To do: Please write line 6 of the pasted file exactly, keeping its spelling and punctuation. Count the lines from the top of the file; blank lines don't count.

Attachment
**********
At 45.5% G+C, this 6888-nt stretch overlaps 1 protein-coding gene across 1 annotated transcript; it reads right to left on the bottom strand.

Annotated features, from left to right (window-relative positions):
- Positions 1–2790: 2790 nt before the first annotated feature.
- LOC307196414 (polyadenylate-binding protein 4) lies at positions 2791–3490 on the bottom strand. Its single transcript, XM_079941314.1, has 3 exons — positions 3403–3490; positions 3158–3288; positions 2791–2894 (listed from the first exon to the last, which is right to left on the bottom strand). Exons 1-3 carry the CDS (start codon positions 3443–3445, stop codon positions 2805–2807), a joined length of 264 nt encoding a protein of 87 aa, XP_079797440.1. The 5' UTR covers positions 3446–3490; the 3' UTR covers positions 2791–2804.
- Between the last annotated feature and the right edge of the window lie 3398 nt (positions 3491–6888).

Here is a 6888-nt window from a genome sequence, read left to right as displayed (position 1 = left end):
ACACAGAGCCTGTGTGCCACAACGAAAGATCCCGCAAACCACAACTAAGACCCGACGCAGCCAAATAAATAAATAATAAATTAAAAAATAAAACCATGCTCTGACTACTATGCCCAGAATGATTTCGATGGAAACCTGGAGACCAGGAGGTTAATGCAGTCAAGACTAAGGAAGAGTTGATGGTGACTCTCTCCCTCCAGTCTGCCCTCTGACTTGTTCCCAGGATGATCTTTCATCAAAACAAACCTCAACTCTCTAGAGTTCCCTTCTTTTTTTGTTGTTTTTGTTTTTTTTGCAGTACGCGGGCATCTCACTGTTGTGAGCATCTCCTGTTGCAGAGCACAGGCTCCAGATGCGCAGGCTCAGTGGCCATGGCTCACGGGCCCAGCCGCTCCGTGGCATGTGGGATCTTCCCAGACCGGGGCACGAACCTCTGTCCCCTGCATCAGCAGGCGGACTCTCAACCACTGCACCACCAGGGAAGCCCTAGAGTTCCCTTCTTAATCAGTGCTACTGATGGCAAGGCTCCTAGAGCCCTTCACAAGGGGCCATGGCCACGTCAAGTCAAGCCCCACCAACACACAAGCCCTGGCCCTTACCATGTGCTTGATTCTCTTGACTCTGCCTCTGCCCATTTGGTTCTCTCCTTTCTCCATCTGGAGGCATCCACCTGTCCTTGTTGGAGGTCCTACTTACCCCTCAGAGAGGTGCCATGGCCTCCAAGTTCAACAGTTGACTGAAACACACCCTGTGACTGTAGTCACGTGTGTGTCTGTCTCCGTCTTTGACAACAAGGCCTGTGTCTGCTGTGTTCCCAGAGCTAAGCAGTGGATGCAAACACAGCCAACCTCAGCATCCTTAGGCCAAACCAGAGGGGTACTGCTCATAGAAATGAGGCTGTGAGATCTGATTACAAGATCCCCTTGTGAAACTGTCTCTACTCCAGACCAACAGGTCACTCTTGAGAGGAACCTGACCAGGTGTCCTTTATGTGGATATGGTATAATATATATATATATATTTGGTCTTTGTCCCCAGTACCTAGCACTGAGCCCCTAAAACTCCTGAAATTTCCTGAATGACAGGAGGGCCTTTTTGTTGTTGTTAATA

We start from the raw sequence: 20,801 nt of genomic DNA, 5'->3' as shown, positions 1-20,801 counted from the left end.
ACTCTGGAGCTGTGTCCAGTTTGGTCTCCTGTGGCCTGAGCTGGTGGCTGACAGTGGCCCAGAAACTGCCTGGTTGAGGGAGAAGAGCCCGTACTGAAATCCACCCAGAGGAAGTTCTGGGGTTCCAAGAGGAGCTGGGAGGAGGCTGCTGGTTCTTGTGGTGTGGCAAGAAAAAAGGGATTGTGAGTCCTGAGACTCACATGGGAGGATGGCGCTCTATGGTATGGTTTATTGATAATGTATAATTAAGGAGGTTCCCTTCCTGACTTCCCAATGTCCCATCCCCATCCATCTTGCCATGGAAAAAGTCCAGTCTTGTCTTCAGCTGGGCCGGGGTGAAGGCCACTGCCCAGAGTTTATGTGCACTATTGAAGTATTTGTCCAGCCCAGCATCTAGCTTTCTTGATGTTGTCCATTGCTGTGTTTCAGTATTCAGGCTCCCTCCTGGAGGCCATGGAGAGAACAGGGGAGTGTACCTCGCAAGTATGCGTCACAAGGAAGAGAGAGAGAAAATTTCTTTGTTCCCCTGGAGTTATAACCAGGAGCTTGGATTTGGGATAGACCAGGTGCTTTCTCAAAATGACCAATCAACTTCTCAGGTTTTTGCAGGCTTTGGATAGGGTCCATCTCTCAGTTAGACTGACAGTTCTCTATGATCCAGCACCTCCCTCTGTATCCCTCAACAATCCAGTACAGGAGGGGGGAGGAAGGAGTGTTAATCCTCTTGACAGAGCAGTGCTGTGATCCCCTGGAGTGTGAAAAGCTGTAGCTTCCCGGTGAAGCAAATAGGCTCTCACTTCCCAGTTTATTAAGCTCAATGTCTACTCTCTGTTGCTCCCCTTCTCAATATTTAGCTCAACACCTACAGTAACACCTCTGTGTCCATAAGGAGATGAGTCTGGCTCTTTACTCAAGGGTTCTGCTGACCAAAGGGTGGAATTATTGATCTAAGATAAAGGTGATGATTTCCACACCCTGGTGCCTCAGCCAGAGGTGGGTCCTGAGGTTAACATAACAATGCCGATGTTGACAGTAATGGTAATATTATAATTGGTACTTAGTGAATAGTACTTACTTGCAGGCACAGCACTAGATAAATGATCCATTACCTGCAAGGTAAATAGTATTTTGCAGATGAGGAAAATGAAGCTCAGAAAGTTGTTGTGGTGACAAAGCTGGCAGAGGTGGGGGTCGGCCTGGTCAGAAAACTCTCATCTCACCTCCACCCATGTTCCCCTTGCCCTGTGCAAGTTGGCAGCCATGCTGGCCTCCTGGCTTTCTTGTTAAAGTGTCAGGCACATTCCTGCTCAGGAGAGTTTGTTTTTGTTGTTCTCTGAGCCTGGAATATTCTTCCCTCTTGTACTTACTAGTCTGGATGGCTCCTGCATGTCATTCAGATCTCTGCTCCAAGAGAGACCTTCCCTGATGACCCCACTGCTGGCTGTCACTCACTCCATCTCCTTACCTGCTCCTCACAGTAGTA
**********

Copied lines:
Here is a 6888-nt window from a genome sequence, read left to right as displayed (position 1 = left end):